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Christmas all year long

Immersed in thousands of Christmas decorations, crèches, snow globes, Santa Clauses, lights, tinsel, religious icons and statuary, Tinseltown is where 42-year-old proprietor gets to play Christmas everyday of the year.

Audy Czigler's passion for Christmas runs so deep, he opened Tinseltown, the Hintonburg store that sells nothing but Christmas decorations.

Immersed in thousands of Christmas decorations, crèches, snow globes, Santa Clauses, lights, tinsel, religious icons and statuary, Tinseltown is where 42-year-old proprietor gets to play Christmas everyday of the year.

It's a hot July day, and customers are wearing shorts and sunscreen, but inside Tinseltown, it's December. The Christmas tree's decorated, the lights sparkle, and Bing Crosby's singing “White Christmas”, just as he does every day of the year.

“It's a magical time of the year, one that people connect with,” Czigler says. “People feel like children again. They find it here.”

Growing up in Ottawa, Czigler became obsessed with Christmas at a young age.

“I am, what you would call a diehard Christmas fan,” Czigler admits. “Since I was three years old I had a tree in my room all year. I'm obsessed with Christmas decorations.”

Clearly more interior decorator than novelty merchant, Czigler's bringing the same finesse and passion to Christmas as he does to French cottages.

He sources his high end product mostly from the USA, and even though he has a robust website www.tinseltownchristmasemporium.com, most of his sales are in-store, the result of Czigler's displays.

“We try to keep Christmas as tasteful as possible,” he says. “At the same time, it's Christmas, and Christmas is kitschy. It's part of the charm. What other time of the year are you going to find sparkly reindeer?”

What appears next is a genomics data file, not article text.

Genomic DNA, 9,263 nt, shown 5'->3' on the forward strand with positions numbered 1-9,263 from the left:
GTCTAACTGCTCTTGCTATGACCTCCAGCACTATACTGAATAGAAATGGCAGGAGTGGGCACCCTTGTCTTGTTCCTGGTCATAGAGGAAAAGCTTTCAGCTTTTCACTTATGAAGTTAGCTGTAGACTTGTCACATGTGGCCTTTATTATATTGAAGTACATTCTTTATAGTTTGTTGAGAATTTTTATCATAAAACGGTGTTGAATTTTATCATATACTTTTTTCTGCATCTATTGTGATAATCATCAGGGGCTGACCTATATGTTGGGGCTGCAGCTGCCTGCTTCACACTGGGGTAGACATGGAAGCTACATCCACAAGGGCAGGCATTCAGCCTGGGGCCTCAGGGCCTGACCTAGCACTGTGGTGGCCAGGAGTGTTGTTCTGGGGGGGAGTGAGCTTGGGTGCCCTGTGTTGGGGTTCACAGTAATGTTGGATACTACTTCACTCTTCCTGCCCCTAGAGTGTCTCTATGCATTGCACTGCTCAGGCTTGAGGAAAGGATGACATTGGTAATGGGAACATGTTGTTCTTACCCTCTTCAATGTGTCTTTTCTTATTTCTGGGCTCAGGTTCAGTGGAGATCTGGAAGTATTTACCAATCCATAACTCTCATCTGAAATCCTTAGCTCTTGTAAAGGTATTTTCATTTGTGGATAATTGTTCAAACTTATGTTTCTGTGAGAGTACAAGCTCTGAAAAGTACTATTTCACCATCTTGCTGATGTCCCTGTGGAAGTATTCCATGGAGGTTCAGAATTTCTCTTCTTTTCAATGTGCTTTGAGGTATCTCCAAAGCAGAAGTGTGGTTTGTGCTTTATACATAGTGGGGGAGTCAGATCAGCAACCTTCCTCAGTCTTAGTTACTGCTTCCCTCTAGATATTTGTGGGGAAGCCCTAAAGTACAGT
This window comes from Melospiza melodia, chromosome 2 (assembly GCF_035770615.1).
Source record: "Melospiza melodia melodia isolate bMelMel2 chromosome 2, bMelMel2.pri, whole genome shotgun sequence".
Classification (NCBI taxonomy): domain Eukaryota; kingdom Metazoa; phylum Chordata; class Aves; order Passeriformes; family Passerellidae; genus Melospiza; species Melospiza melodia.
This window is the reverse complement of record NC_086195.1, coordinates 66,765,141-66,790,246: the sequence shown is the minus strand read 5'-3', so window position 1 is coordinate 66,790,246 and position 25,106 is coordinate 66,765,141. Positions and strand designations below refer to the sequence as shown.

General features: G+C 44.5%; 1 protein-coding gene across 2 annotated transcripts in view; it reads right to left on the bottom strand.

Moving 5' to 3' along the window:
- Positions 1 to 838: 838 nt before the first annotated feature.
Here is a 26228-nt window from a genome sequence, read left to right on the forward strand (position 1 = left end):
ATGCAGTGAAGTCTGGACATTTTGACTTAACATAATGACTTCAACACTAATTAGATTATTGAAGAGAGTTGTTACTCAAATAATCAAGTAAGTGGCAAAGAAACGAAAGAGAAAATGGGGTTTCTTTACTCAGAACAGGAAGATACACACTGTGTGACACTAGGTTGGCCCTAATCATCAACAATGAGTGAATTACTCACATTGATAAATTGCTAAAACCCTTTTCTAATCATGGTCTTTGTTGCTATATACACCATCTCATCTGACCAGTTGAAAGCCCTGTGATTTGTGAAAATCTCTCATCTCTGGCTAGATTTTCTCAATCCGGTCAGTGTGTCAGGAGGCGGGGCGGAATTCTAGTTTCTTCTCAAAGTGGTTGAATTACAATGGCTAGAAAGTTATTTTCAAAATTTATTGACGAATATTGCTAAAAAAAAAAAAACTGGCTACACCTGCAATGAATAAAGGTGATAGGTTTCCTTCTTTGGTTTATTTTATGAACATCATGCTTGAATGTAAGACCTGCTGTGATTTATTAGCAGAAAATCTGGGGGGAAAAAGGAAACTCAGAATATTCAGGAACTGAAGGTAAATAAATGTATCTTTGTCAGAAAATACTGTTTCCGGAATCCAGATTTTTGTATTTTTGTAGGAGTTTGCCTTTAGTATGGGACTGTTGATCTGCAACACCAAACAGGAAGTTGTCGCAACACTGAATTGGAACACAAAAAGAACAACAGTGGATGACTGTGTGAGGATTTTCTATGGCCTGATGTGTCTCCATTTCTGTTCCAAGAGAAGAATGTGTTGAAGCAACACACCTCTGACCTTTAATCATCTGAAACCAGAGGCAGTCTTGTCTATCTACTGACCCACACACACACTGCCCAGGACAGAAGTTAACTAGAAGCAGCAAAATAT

Then, as if on cue, his phone rings Tchaikovsky's “Nutcracker Suite” music.

Czigler's career as a Christmas retailer began in 1997, when, the 17-year-old began an apprenticeship at Christmas in the Capital, a Christmas decor store on Elgin Street, where he worked for 10 years, and eventually spilled over into home decorations in general, with a flair for French and European home design.

Formerly in the cosmetics industry in Toronto, Czigler chance to open his Christmas store came in July, 2012, when the landlord of the Richmond St building, his mother, offered him the vacant storefront.

It turned out to be an offer he couldn't refuse. With space for two stores, Czigler was able to open Tinseltown and his other design store Marie Antoinette and Co., a store for “shabby French country chic” for a fraction of the rent he would have paid in Toronto.

“I wanted to open Tinseltown in Toronto, but the rents were unaffordable,” Czigler explains, rolling his eyes in disbelief. “The challenge with operating a Christmas store is you need a lot of space to show the trees and all the decorations. Stores in Toronto that was renting for $20,000 a month. I couldn't afford that. So, I came back to Ottawa.”

You'd think after spending half his professional life, and most of his personal life loving Christmas that every now and then, Czigler might be tired of the holiday season, think about spending next December 25 in Cuba, the same way you might think that the last thing shoppers would want to shop for in July would be a Christmas ornament.

Not a chance.

Sustaining a store that sells nothing but Christmas decorations would be difficult were it not for Czigler's single-minded love for the season and a designer's eye and knack for finding saleable products. Yes, sales are slow, albeit briefly in the first quarter, and accelerate through the year until they peak in the fourth.

Then there was COVID. Two pandemic years were Tinseltown's best years for sales. Stuck at home during a series of public health lockdowns, people turned to home renovations to keep themselves amused, and turned family holidays like Christmas 2020 and 2021 into elaborate pageants.

“I love Christmas more in the summer than November and December because in December, it's Christmas everywhere and you're run off your feet busy shopping and preparing,” Czigler explains. “But during the summer, the pace of business is nice, not crazy and I get Christmas all to myself.”

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